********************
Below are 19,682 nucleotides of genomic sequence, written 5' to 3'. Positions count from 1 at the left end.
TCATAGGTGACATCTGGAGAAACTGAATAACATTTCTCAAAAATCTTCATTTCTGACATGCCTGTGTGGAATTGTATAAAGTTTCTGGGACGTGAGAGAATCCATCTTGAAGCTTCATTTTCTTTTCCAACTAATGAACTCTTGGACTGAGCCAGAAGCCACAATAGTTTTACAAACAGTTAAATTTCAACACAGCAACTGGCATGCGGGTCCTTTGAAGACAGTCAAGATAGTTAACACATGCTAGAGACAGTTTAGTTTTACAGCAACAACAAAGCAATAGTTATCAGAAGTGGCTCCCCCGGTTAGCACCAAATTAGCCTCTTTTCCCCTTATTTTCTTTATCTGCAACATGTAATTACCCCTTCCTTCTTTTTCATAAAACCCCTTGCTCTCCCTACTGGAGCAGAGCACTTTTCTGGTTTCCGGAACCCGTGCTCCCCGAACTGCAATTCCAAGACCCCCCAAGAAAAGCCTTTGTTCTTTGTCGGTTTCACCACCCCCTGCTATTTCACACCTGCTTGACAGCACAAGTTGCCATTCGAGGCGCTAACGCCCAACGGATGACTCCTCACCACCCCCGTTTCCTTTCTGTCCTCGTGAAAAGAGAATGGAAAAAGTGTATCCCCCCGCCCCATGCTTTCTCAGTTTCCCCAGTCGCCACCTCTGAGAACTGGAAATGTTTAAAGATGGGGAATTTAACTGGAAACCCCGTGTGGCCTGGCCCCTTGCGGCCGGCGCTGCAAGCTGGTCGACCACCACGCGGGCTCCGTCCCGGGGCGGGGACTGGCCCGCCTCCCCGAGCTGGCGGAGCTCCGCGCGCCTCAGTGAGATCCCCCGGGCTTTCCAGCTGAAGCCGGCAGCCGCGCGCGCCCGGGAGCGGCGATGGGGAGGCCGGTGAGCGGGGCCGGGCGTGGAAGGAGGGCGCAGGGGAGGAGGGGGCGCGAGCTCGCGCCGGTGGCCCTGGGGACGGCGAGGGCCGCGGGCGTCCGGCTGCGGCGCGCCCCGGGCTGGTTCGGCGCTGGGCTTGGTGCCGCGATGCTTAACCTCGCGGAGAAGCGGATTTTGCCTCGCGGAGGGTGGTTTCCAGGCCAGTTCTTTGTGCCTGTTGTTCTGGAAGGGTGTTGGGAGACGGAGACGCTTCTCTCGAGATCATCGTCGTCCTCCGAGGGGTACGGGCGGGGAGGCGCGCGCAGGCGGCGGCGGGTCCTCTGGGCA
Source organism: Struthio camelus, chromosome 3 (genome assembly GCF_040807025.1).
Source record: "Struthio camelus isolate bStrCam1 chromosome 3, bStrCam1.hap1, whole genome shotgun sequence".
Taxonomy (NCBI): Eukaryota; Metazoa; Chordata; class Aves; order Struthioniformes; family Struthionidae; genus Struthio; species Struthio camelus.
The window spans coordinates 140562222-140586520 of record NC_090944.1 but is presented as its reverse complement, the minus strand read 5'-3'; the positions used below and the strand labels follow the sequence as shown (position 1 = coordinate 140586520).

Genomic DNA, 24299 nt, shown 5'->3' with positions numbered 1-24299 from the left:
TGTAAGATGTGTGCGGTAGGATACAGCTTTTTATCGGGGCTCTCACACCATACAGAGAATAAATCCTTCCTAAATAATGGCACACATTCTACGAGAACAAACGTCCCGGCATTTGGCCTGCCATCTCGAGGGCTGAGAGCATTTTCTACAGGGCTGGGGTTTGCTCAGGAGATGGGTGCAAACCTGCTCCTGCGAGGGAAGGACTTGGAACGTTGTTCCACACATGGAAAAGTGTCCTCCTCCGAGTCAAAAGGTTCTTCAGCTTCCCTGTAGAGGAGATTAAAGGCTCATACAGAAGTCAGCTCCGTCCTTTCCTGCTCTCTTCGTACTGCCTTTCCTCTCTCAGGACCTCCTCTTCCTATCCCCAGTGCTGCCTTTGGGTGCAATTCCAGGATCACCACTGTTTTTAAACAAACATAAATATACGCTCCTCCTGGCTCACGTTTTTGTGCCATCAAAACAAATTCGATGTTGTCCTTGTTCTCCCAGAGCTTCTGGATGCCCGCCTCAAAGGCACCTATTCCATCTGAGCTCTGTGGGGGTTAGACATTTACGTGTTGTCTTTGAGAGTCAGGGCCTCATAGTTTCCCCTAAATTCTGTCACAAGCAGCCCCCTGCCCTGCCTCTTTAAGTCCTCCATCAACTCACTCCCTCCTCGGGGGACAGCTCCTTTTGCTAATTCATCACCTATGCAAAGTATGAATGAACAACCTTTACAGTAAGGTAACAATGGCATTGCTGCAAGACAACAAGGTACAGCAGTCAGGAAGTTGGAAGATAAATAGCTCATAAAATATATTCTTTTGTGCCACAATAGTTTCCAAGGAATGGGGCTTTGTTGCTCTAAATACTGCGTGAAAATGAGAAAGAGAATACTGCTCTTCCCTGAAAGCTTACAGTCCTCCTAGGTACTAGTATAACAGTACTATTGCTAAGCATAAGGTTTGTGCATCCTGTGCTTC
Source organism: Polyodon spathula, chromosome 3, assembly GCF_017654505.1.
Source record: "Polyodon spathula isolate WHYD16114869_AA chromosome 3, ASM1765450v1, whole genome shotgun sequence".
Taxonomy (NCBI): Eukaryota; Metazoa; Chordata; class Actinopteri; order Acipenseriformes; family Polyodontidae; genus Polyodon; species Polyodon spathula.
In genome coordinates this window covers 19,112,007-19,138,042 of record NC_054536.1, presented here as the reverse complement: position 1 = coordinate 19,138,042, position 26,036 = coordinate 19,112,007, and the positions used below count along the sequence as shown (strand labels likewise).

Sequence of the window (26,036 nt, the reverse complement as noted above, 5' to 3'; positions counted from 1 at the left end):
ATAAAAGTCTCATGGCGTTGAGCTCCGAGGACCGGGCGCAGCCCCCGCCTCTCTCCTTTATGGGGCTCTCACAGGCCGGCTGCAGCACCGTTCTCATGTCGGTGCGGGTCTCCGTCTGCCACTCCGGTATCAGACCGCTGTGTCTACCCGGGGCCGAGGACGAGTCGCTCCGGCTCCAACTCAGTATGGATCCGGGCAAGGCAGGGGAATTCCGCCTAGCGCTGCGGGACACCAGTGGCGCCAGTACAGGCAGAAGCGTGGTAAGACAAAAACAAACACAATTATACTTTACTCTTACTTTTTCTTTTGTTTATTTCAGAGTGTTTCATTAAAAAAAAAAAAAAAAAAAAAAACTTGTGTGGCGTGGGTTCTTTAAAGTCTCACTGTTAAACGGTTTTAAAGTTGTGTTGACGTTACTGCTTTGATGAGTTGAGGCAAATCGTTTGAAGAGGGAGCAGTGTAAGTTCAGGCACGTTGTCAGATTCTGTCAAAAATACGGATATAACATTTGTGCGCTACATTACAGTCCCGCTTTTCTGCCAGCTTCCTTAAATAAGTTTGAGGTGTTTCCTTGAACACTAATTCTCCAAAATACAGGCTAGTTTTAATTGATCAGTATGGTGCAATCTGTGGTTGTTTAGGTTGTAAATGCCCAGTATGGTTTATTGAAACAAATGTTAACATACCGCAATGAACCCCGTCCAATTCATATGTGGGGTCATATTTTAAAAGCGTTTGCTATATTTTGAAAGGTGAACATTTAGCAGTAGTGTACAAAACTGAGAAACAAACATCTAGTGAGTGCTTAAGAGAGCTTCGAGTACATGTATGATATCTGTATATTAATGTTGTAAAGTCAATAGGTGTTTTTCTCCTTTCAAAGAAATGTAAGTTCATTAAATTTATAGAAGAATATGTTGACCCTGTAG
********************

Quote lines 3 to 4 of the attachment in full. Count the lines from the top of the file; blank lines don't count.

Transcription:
Source organism: Struthio camelus, chromosome 3 (genome assembly GCF_040807025.1).
Source record: "Struthio camelus isolate bStrCam1 chromosome 3, bStrCam1.hap1, whole genome shotgun sequence".